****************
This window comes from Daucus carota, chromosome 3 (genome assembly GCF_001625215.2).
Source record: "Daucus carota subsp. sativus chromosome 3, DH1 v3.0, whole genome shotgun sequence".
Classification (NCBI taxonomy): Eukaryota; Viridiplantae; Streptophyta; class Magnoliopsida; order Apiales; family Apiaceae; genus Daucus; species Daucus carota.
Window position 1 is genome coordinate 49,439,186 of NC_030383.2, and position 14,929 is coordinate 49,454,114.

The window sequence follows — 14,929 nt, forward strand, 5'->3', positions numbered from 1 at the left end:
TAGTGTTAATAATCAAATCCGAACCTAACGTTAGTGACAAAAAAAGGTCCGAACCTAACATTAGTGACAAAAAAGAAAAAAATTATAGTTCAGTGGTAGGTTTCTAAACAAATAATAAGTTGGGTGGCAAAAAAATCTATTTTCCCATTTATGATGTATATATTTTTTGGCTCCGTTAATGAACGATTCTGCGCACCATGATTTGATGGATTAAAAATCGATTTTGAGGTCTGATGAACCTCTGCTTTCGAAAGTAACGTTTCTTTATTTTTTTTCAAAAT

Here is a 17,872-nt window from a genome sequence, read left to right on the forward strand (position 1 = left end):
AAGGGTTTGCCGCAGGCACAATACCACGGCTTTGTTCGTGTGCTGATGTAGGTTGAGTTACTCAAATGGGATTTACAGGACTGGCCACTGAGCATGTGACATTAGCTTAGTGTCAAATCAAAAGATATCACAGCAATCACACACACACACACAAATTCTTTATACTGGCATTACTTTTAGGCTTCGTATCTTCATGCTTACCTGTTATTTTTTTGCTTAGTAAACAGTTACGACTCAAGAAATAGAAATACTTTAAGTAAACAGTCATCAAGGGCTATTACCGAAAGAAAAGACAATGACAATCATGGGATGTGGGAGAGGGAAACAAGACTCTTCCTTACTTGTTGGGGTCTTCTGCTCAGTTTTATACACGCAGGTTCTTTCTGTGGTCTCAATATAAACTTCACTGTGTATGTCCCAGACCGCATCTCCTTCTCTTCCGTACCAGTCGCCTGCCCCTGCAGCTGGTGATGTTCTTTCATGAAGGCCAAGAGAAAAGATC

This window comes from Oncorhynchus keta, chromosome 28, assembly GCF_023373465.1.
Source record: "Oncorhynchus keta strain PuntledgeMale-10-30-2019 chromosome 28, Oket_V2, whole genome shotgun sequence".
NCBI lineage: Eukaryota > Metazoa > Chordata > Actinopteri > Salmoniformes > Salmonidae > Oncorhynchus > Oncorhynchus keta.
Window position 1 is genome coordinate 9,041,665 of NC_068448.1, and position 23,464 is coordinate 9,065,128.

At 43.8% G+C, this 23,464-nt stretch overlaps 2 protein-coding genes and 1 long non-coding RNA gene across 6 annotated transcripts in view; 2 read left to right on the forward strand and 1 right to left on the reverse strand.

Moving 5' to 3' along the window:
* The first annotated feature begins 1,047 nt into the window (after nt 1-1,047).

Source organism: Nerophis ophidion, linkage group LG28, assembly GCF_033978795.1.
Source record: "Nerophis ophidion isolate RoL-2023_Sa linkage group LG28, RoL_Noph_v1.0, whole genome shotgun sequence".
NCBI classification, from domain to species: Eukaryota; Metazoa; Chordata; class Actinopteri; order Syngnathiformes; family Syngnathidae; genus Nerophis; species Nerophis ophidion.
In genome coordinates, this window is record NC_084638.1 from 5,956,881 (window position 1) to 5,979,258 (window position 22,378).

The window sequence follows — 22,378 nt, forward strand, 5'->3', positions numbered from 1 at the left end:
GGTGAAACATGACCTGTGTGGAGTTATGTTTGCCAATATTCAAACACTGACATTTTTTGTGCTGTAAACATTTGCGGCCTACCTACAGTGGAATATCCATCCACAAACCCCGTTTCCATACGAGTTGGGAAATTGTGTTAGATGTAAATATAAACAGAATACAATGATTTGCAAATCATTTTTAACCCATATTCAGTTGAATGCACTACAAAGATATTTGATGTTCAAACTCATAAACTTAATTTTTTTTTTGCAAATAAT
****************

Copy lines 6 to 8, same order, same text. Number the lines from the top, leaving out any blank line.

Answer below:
TAGTGTTAATAATCAAATCCGAACCTAACGTTAGTGACAAAAAAAGGTCCGAACCTAACATTAGTGACAAAAAAGAAAAAAATTATAGTTCAGTGGTAGGTTTCTAAACAAATAATAAGTTGGGTGGCAAAAAAATCTATTTTCCCATTTATGATGTATATATTTTTTGGCTCCGTTAATGAACGATTCTGCGCACCATGATTTGATGGATTAAAAATCGATTTTGAGGTCTGATGAACCTCTGCTTTCGAAAGTAACGTTTCTTTATTTTTTTTCAAAAT

Here is a 17,872-nt window from a genome sequence, read left to right on the forward strand (position 1 = left end):
AAGGGTTTGCCGCAGGCACAATACCACGGCTTTGTTCGTGTGCTGATGTAGGTTGAGTTACTCAAATGGGATTTACAGGACTGGCCACTGAGCATGTGACATTAGCTTAGTGTCAAATCAAAAGATATCACAGCAATCACACACACACACACAAATTCTTTATACTGGCATTACTTTTAGGCTTCGTATCTTCATGCTTACCTGTTATTTTTTTGCTTAGTAAACAGTTACGACTCAAGAAATAGAAATACTTTAAGTAAACAGTCATCAAGGGCTATTACCGAAAGAAAAGACAATGACAATCATGGGATGTGGGAGAGGGAAACAAGACTCTTCCTTACTTGTTGGGGTCTTCTGCTCAGTTTTATACACGCAGGTTCTTTCTGTGGTCTCAATATAAACTTCACTGTGTATGTCCCAGACCGCATCTCCTTCTCTTCCGTACCAGTCGCCTGCCCCTGCAGCTGGTGATGTTCTTTCATGAAGGCCAAGAGAAAAGATC